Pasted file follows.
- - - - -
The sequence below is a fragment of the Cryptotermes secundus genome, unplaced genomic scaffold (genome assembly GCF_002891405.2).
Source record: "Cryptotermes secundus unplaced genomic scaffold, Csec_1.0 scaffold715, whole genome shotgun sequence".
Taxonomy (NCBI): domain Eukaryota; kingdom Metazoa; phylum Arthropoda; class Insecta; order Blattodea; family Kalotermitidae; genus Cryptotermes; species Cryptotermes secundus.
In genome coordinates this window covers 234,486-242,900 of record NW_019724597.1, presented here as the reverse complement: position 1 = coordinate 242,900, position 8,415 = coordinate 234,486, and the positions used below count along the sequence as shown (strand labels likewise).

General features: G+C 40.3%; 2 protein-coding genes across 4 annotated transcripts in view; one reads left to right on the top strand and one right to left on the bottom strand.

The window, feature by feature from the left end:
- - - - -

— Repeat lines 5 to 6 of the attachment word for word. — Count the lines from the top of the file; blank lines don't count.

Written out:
General features: G+C 40.3%; 2 protein-coding genes across 4 annotated transcripts in view; one reads left to right on the top strand and one right to left on the bottom strand.

The window, feature by feature from the left end: